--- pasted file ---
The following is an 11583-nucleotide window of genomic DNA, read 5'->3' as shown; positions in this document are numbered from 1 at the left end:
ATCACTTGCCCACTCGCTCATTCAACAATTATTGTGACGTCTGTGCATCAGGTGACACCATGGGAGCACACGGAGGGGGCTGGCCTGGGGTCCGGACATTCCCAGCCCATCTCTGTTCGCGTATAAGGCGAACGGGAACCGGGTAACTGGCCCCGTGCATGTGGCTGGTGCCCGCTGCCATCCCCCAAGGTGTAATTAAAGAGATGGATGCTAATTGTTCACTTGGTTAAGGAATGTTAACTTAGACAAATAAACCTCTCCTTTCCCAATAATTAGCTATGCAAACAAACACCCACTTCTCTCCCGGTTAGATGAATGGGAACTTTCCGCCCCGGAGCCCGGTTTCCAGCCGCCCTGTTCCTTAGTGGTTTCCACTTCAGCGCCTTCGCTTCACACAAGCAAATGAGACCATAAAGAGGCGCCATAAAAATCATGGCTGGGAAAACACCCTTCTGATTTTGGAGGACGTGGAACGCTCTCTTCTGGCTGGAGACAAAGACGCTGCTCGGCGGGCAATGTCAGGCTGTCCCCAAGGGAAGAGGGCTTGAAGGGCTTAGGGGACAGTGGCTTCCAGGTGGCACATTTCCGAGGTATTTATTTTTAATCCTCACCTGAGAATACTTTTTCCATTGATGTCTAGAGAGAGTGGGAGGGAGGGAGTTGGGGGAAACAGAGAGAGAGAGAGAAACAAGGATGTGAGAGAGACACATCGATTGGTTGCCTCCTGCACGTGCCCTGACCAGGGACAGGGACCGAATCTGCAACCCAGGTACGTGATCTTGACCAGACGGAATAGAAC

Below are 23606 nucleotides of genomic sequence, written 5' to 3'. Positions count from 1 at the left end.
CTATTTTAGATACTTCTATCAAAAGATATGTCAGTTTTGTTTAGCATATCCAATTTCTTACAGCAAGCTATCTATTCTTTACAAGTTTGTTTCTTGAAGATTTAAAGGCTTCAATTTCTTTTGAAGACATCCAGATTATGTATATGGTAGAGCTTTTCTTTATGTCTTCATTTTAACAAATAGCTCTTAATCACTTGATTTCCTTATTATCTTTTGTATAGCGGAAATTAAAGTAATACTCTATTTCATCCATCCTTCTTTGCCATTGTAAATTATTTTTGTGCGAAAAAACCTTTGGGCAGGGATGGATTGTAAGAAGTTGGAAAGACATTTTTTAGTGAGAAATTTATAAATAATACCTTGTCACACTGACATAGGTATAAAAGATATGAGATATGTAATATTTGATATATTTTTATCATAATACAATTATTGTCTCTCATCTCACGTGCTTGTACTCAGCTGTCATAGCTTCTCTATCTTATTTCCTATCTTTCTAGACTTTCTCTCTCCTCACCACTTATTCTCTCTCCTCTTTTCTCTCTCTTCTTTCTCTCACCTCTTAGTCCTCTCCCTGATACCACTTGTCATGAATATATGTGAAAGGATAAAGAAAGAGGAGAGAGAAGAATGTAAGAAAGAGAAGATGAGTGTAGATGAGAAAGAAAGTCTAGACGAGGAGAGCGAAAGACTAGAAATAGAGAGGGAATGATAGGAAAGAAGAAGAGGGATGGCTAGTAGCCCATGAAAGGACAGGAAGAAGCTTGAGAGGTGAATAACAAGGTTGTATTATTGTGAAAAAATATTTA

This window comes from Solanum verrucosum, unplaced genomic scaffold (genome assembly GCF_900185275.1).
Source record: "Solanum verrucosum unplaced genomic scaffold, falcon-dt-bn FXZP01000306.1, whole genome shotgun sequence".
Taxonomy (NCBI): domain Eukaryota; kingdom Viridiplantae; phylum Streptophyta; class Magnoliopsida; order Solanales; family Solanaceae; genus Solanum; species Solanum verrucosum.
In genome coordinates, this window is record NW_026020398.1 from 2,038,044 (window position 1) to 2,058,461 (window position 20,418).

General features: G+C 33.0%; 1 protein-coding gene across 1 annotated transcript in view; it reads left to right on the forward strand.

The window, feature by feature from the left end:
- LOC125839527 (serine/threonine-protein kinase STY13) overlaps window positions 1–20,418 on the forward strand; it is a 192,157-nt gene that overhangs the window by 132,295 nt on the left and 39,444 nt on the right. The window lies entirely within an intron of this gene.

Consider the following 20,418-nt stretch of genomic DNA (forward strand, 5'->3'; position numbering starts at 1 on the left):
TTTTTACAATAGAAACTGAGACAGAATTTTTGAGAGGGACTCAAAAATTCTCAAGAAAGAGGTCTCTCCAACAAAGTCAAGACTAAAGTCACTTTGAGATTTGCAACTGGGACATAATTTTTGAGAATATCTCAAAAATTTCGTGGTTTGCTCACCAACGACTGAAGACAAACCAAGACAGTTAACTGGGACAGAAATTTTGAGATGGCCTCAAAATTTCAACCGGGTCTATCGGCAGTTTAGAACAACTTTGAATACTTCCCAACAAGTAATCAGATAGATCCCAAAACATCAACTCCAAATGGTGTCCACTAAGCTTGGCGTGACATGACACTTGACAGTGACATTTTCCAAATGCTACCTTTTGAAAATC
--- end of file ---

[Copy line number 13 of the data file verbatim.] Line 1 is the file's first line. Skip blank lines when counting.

TTTTTACAATAGAAACTGAGACAGAATTTTTGAGAGGGACTCAAAAATTCTCAAGAAAGAGGTCTCTCCAACAAAGTCAAGACTAAAGTCACTTTGAGATTTGCAACTGGGACATAATTTTTGAGAATATCTCAAAAATTTCGTGGTTTGCTCACCAACGACTGAAGACAAACCAAGACAGTTAACTGGGACAGAAATTTTGAGATGGCCTCAAAATTTCAACCGGGTCTATCGGCAGTTTAGAACAACTTTGAATACTTCCCAACAAGTAATCAGATAGATCCCAAAACATCAACTCCAAATGGTGTCCACTAAGCTTGGCGTGACATGACACTTGACAGTGACATTTTCCAAATGCTACCTTTTGAAAATC